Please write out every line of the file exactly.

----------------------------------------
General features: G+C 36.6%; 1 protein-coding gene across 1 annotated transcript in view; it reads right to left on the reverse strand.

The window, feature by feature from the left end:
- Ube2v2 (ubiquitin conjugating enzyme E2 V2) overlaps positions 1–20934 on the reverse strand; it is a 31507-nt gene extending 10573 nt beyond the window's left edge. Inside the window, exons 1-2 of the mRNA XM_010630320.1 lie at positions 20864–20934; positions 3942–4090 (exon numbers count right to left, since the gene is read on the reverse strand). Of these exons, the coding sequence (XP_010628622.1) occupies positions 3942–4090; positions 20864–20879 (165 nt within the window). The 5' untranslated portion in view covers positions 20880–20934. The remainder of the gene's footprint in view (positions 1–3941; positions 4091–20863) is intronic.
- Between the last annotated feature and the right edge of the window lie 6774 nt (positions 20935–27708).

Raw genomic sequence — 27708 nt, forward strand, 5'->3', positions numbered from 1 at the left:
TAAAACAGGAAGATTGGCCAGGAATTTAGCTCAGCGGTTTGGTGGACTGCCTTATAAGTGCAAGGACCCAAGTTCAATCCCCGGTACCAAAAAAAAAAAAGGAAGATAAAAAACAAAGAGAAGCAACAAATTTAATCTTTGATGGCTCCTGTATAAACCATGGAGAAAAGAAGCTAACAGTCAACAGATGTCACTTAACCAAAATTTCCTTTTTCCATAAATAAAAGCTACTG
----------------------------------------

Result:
General features: G+C 36.6%; 1 protein-coding gene across 1 annotated transcript in view; it reads right to left on the reverse strand.

The window, feature by feature from the left end:
- Ube2v2 (ubiquitin conjugating enzyme E2 V2) overlaps positions 1–20934 on the reverse strand; it is a 31507-nt gene extending 10573 nt beyond the window's left edge. Inside the window, exons 1-2 of the mRNA XM_010630320.1 lie at positions 20864–20934; positions 3942–4090 (exon numbers count right to left, since the gene is read on the reverse strand). Of these exons, the coding sequence (XP_010628622.1) occupies positions 3942–4090; positions 20864–20879 (165 nt within the window). The 5' untranslated portion in view covers positions 20880–20934. The remainder of the gene's footprint in view (positions 1–3941; positions 4091–20863) is intronic.
- Between the last annotated feature and the right edge of the window lie 6774 nt (positions 20935–27708).

Raw genomic sequence — 27708 nt, forward strand, 5'->3', positions numbered from 1 at the left:
TAAAACAGGAAGATTGGCCAGGAATTTAGCTCAGCGGTTTGGTGGACTGCCTTATAAGTGCAAGGACCCAAGTTCAATCCCCGGTACCAAAAAAAAAAAAGGAAGATAAAAAACAAAGAGAAGCAACAAATTTAATCTTTGATGGCTCCTGTATAAACCATGGAGAAAAGAAGCTAACAGTCAACAGATGTCACTTAACCAAAATTTCCTTTTTCCATAAATAAAAGCTACTG